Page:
Editorial: The Avatar

It should go without saying that Mario is the preeminent player character.

No, I will not be writing about James Cameron’s billion dollar light show today as I am unlikely to do so on any day. Instead, I am writing about the player character, the ostensible ‘avatar’, that is controlled throughout a video game. At times, the player character can be considered either the most integral part of a game or the least engaging – sometimes scrutinized, but at other times overlooked. This comes down to the many ways an avatar can be employed in a game, perhaps similar to the differing ways a narrator of a book can be employed. Yet in a game the avatar is always a character in the story, and a character the player controls completely, one that can either drive the story or simply be a vehicle for it. Here I shall give some examples in an attempt to find out what qualities make an avatar an engaging figure or a very simple device for progressing in the game.

An increasingly popular treatment of the player character, owed to an increase in technical abilities, is the customizable avatar. In this game the player is given some or many choices to make about how their avatar operates and appears, as well as the character’s name, age, and race, fictitious or otherwise. A game like those in Volition’s Saints Row series give the player the tools to create a person very near to themselves or just a person they find it fun to be, all down to very particular detail. In this series, the avatar has a very active and central role in the story and many choices therefore can feel like an extension of the player. It can then lead the otherwise nameless and faceless avatar itself to be seen as the player, whether or not the avatar looks or acts as the player might do in real life, and the player character is then observed and remembered as the player him or herself. Such a motile design choice for the avatar is intended to leave this exact impression upon the player so that they are further immersed into the game world, and in a way it is designed to make the avatar as invisible as possible to supplant the player into its shoes. But does this make the avatar itself uninteresting or is it only as interesting as the player is interested in expressly being in that role? When I think back on games that feature a highly customizable avatar, I tend to forget that character’s role in the story over the memory of some major events or decisions I took place in throughout the game. I often come away from games like these with the sense of feeling very interested in my role at the time of play and much less so looking back. This is in hard contrast to how I feel when playing a preset avatar who can be altered only slightly or not at all.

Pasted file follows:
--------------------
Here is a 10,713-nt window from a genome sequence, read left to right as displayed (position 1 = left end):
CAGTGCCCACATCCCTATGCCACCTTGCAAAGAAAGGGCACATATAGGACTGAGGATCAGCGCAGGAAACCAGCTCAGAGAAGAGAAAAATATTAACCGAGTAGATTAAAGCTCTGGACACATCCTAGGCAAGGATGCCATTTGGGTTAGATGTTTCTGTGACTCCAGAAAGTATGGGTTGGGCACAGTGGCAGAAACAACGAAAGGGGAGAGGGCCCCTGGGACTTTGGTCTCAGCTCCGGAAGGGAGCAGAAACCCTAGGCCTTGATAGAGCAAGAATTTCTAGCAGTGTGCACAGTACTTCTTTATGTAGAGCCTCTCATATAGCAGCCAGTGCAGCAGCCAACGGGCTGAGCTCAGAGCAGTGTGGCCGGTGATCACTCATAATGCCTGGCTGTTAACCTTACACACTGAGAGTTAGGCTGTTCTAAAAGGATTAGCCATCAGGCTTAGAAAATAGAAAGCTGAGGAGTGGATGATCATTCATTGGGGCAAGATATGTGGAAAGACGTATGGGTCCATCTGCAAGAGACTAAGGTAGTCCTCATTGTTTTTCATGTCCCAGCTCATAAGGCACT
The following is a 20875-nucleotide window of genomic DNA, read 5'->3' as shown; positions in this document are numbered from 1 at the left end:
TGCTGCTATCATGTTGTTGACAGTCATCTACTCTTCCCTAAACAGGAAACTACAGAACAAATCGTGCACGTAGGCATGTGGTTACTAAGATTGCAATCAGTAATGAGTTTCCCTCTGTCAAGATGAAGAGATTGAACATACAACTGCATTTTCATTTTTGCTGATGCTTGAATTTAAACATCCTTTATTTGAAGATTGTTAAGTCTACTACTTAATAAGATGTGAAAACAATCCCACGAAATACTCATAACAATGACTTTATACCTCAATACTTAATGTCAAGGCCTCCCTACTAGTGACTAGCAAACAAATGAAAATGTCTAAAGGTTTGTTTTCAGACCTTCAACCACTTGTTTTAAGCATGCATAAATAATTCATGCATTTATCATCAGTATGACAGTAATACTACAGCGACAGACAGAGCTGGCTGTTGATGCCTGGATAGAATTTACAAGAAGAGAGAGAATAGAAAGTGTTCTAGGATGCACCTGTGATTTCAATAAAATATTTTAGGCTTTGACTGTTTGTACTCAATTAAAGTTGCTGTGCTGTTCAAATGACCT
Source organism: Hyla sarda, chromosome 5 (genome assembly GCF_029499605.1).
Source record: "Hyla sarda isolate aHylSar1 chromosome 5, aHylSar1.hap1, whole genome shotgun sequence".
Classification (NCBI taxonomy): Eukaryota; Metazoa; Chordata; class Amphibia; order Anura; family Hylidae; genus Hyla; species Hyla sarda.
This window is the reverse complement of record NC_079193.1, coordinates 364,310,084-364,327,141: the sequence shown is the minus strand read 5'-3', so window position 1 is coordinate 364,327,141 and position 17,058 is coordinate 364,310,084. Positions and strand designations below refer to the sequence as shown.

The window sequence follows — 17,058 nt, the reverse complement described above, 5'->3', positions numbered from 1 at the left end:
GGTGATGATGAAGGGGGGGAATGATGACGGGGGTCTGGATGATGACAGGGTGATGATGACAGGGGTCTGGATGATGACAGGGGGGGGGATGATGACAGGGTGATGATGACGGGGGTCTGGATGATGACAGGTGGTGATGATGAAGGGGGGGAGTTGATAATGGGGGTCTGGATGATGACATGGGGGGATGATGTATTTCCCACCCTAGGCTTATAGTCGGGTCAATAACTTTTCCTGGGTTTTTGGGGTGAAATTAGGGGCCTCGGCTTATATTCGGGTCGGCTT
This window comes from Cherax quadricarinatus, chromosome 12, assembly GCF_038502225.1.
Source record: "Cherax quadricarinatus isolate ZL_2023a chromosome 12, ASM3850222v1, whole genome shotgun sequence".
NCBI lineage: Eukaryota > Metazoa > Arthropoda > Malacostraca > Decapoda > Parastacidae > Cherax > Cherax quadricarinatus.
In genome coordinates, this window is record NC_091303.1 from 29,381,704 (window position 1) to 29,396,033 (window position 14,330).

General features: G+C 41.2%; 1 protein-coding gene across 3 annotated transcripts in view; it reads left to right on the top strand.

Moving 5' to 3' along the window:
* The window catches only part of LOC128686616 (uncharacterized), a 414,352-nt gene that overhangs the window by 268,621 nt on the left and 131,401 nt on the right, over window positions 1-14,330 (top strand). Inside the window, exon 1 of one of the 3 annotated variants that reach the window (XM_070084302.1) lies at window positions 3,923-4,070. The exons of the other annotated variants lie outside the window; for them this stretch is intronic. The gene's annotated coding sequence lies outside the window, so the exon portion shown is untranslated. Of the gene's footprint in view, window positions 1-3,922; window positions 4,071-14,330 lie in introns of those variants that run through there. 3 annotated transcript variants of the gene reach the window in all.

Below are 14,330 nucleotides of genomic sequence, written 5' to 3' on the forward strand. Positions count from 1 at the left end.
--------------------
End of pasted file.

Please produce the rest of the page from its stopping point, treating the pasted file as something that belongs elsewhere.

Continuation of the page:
Bioshock Infinite is a very tailored experience and its player character is therefore portrayed only a certain way.